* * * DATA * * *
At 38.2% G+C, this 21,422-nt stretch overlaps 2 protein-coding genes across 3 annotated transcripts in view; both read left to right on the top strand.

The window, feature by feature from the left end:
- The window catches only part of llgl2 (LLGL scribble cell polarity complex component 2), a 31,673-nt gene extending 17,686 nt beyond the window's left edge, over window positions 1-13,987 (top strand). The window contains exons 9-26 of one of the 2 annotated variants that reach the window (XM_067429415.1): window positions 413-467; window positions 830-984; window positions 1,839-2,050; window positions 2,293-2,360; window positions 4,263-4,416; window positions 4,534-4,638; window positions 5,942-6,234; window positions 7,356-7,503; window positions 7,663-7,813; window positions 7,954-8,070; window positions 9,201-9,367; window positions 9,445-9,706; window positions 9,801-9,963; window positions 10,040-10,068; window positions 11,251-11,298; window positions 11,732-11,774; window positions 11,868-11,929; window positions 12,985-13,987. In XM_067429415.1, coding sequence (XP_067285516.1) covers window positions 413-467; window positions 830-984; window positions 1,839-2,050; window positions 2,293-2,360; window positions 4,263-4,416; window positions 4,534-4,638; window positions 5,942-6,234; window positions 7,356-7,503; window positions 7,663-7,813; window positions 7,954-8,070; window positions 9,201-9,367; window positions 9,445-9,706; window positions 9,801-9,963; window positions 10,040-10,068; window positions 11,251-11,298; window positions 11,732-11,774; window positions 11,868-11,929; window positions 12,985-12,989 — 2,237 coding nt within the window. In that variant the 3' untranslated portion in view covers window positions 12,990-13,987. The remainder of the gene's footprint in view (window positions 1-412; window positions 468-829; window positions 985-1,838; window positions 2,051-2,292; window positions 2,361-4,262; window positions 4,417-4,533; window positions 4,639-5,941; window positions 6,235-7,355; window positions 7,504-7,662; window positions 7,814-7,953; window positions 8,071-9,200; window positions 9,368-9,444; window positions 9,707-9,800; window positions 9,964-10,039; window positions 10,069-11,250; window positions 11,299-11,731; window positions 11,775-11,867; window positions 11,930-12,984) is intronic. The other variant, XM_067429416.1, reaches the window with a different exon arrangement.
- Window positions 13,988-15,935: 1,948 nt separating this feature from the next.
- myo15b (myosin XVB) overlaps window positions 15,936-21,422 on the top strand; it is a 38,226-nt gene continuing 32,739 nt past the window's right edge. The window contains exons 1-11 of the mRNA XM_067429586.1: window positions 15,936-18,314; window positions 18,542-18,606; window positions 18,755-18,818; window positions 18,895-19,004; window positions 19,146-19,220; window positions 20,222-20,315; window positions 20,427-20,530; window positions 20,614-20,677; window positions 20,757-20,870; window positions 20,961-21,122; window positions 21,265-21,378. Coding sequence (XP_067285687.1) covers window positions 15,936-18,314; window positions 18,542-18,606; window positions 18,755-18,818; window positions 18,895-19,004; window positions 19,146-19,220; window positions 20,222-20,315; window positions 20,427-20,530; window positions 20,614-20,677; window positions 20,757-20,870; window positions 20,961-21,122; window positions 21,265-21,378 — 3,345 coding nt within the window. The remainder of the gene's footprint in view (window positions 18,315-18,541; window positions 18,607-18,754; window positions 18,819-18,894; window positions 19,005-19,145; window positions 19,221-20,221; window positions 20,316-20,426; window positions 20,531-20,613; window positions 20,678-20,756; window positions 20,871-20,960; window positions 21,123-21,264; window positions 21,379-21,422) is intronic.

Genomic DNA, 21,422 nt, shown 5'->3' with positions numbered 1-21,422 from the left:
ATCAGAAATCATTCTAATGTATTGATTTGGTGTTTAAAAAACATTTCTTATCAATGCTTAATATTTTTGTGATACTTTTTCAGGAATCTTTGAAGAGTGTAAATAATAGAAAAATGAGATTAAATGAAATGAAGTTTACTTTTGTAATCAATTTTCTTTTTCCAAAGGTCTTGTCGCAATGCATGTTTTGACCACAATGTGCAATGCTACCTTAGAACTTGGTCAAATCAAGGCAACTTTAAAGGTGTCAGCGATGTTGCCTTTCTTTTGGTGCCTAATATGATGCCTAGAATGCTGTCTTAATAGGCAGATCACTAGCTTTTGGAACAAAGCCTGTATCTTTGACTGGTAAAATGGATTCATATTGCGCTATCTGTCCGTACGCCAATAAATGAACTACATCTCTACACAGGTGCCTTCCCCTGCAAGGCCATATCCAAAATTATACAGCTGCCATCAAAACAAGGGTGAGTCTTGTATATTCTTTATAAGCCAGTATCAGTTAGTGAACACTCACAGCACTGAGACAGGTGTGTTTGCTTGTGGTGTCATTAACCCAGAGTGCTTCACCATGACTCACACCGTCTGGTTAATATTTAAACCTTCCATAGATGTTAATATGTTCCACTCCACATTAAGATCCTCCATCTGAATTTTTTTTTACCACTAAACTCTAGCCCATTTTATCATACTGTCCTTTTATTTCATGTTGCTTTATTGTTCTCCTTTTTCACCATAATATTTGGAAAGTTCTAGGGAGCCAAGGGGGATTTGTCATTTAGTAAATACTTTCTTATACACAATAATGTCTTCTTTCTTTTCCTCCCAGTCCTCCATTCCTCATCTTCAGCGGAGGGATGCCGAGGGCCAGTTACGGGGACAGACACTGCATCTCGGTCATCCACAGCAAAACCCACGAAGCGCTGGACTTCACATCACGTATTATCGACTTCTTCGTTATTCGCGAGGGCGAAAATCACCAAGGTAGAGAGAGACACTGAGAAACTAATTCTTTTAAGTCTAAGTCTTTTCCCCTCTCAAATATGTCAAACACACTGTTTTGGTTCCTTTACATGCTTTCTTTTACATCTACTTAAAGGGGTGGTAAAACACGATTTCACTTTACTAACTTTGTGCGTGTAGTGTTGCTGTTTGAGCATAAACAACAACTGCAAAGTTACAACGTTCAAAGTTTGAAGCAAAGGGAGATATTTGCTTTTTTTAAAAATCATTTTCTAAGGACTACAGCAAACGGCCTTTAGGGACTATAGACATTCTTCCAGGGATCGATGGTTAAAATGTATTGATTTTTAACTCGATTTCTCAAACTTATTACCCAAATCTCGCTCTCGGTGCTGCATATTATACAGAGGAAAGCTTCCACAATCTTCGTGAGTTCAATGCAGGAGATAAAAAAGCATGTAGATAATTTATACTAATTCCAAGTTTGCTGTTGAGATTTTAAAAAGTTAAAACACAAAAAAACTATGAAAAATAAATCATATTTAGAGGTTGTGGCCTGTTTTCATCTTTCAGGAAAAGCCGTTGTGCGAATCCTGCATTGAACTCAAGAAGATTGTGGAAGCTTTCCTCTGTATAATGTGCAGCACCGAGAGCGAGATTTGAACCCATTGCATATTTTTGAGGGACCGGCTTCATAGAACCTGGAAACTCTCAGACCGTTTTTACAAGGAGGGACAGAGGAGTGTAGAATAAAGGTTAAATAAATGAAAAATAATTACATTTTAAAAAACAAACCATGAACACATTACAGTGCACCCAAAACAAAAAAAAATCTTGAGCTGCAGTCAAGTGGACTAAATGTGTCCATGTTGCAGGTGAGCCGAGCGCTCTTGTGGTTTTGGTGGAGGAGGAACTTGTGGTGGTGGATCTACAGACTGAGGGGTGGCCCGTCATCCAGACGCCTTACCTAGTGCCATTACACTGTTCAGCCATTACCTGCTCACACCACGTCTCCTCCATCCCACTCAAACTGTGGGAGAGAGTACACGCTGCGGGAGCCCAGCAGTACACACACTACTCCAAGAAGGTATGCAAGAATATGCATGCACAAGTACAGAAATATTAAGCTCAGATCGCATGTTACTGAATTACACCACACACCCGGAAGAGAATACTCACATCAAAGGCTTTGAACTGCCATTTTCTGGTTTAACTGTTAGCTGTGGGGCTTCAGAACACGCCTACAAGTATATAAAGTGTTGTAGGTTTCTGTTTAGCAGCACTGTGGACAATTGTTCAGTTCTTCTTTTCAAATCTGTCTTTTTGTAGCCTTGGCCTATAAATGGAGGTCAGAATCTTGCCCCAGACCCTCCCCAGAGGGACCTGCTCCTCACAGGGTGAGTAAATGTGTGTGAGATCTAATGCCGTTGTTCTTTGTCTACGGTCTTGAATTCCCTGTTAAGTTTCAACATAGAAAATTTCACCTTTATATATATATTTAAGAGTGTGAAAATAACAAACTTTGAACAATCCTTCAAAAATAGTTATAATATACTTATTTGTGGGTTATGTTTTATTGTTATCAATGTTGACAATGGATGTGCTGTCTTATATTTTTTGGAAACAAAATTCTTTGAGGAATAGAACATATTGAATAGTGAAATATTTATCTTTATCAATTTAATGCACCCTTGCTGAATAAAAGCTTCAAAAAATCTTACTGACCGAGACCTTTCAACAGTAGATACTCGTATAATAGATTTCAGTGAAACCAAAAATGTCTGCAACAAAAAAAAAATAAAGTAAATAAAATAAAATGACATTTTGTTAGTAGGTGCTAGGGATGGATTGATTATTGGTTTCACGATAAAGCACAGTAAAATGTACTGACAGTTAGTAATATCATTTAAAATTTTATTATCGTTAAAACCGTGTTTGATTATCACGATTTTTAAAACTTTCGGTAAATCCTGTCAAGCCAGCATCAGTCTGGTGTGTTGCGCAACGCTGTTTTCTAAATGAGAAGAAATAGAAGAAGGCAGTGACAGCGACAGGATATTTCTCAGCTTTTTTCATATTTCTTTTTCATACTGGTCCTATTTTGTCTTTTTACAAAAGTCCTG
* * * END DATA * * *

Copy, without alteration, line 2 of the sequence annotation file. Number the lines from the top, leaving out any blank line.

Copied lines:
The window, feature by feature from the left end: